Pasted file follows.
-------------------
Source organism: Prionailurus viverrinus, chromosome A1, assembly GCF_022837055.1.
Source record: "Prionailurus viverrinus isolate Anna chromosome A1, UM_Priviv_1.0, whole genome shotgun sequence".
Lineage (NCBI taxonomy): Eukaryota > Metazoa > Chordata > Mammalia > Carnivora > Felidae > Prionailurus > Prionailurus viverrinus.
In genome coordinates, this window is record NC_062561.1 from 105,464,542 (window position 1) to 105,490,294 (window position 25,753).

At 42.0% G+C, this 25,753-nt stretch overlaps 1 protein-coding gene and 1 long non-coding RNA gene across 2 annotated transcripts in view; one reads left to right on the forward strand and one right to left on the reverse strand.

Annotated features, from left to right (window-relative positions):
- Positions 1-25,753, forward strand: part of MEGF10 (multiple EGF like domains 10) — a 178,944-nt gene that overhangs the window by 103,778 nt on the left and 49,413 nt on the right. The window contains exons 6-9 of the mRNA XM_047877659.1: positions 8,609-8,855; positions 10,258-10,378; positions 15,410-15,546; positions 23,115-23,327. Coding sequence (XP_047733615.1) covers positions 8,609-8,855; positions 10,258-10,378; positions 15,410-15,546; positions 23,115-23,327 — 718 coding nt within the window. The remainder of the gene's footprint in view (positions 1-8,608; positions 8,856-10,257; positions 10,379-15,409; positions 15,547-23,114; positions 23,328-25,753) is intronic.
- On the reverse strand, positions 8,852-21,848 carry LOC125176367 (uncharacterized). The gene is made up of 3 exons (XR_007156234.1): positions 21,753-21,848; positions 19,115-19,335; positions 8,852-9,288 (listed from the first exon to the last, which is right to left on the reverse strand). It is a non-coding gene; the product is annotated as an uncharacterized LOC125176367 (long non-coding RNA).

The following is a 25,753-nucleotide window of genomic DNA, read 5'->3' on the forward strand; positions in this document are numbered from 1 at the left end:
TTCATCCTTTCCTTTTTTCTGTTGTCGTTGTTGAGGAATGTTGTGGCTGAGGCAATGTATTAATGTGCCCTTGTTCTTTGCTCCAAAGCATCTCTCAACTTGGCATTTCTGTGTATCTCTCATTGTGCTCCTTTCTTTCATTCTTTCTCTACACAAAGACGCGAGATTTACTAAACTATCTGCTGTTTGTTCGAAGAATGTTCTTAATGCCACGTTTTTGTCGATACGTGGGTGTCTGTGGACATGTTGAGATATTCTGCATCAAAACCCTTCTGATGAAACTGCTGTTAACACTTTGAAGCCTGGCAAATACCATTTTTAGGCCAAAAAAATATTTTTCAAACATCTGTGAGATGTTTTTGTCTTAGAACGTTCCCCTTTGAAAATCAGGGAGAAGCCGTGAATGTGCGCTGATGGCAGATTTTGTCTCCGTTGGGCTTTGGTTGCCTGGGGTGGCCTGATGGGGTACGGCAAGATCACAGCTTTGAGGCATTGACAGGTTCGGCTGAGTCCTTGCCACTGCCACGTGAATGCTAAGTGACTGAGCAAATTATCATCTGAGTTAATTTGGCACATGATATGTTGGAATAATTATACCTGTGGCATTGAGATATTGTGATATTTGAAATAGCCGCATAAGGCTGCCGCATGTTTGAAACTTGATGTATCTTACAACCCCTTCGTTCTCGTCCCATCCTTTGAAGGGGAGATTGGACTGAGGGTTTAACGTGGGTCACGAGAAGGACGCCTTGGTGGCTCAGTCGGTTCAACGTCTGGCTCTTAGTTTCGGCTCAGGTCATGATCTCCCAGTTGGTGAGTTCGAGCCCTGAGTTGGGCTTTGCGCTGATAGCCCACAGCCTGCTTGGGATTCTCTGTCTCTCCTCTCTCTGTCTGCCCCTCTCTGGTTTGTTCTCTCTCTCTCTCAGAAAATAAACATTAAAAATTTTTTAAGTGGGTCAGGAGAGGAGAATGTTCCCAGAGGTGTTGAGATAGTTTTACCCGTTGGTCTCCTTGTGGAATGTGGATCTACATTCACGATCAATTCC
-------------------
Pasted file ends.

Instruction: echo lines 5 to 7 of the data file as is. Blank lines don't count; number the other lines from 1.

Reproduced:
At 42.0% G+C, this 25,753-nt stretch overlaps 1 protein-coding gene and 1 long non-coding RNA gene across 2 annotated transcripts in view; one reads left to right on the forward strand and one right to left on the reverse strand.

Annotated features, from left to right (window-relative positions):
- Positions 1-25,753, forward strand: part of MEGF10 (multiple EGF like domains 10) — a 178,944-nt gene that overhangs the window by 103,778 nt on the left and 49,413 nt on the right. The window contains exons 6-9 of the mRNA XM_047877659.1: positions 8,609-8,855; positions 10,258-10,378; positions 15,410-15,546; positions 23,115-23,327. Coding sequence (XP_047733615.1) covers positions 8,609-8,855; positions 10,258-10,378; positions 15,410-15,546; positions 23,115-23,327 — 718 coding nt within the window. The remainder of the gene's footprint in view (positions 1-8,608; positions 8,856-10,257; positions 10,379-15,409; positions 15,547-23,114; positions 23,328-25,753) is intronic.